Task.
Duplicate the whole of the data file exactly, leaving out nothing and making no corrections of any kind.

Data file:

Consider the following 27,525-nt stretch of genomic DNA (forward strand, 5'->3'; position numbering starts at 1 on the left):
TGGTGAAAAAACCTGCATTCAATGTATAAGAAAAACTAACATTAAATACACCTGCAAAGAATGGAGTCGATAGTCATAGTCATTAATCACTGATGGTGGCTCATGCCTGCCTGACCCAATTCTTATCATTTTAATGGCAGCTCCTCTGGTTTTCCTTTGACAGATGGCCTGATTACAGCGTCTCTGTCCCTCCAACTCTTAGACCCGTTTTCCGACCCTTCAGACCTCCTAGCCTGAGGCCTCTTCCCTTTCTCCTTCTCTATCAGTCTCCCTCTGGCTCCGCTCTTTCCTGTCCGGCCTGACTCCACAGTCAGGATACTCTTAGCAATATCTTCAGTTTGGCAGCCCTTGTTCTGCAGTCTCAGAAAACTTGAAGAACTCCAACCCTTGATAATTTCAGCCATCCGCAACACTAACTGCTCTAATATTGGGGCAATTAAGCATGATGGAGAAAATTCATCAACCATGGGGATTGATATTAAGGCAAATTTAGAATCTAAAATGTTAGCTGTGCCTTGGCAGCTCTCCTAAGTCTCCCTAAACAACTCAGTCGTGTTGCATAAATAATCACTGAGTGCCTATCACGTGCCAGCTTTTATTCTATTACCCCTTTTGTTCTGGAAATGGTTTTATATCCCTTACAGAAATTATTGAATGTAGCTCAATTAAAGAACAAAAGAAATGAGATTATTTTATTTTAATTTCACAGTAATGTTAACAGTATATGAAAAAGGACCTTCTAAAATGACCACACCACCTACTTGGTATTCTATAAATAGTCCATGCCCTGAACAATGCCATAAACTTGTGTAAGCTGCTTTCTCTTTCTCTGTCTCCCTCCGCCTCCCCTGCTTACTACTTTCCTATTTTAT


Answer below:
Consider the following 27,525-nt stretch of genomic DNA (forward strand, 5'->3'; position numbering starts at 1 on the left):
TGGTGAAAAAACCTGCATTCAATGTATAAGAAAAACTAACATTAAATACACCTGCAAAGAATGGAGTCGATAGTCATAGTCATTAATCACTGATGGTGGCTCATGCCTGCCTGACCCAATTCTTATCATTTTAATGGCAGCTCCTCTGGTTTTCCTTTGACAGATGGCCTGATTACAGCGTCTCTGTCCCTCCAACTCTTAGACCCGTTTTCCGACCCTTCAGACCTCCTAGCCTGAGGCCTCTTCCCTTTCTCCTTCTCTATCAGTCTCCCTCTGGCTCCGCTCTTTCCTGTCCGGCCTGACTCCACAGTCAGGATACTCTTAGCAATATCTTCAGTTTGGCAGCCCTTGTTCTGCAGTCTCAGAAAACTTGAAGAACTCCAACCCTTGATAATTTCAGCCATCCGCAACACTAACTGCTCTAATATTGGGGCAATTAAGCATGATGGAGAAAATTCATCAACCATGGGGATTGATATTAAGGCAAATTTAGAATCTAAAATGTTAGCTGTGCCTTGGCAGCTCTCCTAAGTCTCCCTAAACAACTCAGTCGTGTTGCATAAATAATCACTGAGTGCCTATCACGTGCCAGCTTTTATTCTATTACCCCTTTTGTTCTGGAAATGGTTTTATATCCCTTACAGAAATTATTGAATGTAGCTCAATTAAAGAACAAAAGAAATGAGATTATTTTATTTTAATTTCACAGTAATGTTAACAGTATATGAAAAAGGACCTTCTAAAATGACCACACCACCTACTTGGTATTCTATAAATAGTCCATGCCCTGAACAATGCCATAAACTTGTGTAAGCTGCTTTCTCTTTCTCTGTCTCCCTCCGCCTCCCCTGCTTACTACTTTCCTATTTTAT